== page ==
“Our study highlights the importance of avoiding any tobacco environment in children, especially in those with a family history of rheumatoid arthritis,” said lead author Raphaele Seror, professor at the University Hospitals of South Paris, France.
The results of the study was presented at the Annual European Congress of Rheumatology (EULAR) 2017.
Further, in a separate analysis smoking was also associated with increased progression of structural damage to the spine in patients with ankylosing spondylitis — a painful, progressive and disabling form of arthritis caused by chronic inflammation affecting the spine and large joints.
Smoking led to the formation of new bony growths (known as syndesmophytes), the researchers said.
“Smoking constitutes a major risk factor not only for disease susceptibility but also disease severity in patients with AS,” said Servet Akar, professor from Izmir Katip Celebi University, Turkey.
“Rheumatologists should work hard to encourage their AS patients to quit smoking as this could have a major impact on future quality of life,” he added. (IANS)
New York: Practicing yoga improves physical and mental well being of people living with arthritis, a painful joint disorder for which there is currently no cure, new research has found.
Without management, arthritis can affect not only mobility, but also overall health and well-being, participation in valued activities, and quality of life.
In the trial, people with arthritis who practiced yoga for eight weeks had about a 20 percent improvement in physical health with similar improvements in pain, energy, mood and carrying out day-to-day activities and tasks.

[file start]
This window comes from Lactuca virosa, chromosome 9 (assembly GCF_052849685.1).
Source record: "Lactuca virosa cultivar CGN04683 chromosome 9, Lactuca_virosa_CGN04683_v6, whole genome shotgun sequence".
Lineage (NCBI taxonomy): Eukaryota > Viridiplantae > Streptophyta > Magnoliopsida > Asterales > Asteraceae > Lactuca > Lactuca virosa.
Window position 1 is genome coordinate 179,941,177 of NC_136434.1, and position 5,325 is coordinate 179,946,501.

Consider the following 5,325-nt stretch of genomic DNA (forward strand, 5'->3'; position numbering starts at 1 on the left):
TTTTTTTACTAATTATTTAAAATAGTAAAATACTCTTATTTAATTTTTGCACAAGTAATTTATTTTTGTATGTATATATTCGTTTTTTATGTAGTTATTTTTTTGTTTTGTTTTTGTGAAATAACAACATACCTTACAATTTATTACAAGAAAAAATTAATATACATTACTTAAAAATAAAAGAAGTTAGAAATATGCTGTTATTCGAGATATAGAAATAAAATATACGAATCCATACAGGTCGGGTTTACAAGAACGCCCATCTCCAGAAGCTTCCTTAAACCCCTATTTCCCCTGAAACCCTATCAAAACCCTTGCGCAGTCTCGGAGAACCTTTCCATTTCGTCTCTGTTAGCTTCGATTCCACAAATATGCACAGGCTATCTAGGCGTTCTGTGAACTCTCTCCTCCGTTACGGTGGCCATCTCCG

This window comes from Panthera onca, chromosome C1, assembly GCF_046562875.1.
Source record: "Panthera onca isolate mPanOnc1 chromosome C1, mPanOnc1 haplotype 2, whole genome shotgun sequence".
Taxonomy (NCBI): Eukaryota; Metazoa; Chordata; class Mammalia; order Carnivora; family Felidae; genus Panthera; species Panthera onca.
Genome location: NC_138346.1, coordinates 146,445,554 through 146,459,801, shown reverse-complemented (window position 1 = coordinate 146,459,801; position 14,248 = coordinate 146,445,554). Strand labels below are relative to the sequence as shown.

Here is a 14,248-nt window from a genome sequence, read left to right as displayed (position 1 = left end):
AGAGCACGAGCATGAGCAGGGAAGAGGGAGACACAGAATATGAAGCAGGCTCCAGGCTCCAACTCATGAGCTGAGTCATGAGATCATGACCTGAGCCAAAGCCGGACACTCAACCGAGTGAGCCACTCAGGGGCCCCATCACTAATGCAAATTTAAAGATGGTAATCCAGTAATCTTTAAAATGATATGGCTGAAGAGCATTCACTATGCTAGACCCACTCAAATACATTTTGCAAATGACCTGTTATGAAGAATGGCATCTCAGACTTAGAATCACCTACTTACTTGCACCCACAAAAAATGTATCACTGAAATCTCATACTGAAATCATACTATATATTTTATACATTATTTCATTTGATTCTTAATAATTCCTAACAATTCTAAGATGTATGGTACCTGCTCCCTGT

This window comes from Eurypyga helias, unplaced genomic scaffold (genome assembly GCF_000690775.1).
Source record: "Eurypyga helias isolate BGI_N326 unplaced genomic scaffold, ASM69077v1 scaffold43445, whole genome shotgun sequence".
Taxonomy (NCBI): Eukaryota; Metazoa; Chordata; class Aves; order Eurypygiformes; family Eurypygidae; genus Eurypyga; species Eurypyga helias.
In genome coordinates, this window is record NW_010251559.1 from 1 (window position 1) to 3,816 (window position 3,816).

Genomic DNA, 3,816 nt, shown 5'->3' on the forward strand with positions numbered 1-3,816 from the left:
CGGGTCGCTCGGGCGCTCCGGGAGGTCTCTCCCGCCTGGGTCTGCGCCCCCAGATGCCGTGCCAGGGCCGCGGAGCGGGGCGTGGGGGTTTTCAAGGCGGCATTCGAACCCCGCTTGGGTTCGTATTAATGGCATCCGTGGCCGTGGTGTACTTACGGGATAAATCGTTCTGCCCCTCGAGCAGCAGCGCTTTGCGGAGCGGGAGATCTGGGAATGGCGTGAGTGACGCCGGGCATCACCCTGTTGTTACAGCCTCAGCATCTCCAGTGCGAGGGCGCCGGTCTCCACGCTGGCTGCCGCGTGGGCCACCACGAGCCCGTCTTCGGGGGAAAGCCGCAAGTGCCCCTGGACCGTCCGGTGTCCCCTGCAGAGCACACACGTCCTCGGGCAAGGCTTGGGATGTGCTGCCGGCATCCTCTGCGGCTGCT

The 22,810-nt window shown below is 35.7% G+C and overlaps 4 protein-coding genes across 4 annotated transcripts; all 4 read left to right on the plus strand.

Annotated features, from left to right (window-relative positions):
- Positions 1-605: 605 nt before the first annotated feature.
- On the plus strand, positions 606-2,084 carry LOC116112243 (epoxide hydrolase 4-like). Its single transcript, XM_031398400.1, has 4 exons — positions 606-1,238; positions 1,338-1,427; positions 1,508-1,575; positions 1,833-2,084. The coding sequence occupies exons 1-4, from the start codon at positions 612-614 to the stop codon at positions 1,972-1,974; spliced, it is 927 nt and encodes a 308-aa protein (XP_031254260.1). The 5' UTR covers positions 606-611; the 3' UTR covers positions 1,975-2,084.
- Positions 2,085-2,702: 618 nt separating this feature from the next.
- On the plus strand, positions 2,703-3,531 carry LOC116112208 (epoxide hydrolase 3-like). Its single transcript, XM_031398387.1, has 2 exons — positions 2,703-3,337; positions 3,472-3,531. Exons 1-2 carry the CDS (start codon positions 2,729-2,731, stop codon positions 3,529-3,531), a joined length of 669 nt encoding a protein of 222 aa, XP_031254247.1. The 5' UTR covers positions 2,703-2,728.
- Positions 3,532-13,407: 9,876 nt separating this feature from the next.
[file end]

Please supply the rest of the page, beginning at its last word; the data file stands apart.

“Yoga may be especially well suited to people with arthritis because it combines physical activity with potent stress management and relaxation techniques, and focuses on respecting limitations that can change from day to day,” said one of the researchers Susan Bartlett, adjunct associate professor of medicine at Johns Hopkins University in Baltimore, US.
The study recruited 75 people with either knee osteoarthritis or rheumatoid arthritis.
Participants were randomly assigned to either a wait list or eight weeks of twice-weekly yoga classes, plus a weekly practice session at home.
Participants’ physical and mental well being was assessed before and after the yoga session by researchers who did not know which group the participants had been assigned to.
Compared with the control group, those doing yoga reported a 20 percent improvement in pain, energy levels, mood and physical function, including their ability to complete physical tasks at work and home.
Improvements in those who completed yoga was still apparent nine months later.
The findings were published in the Journal of Rheumatology.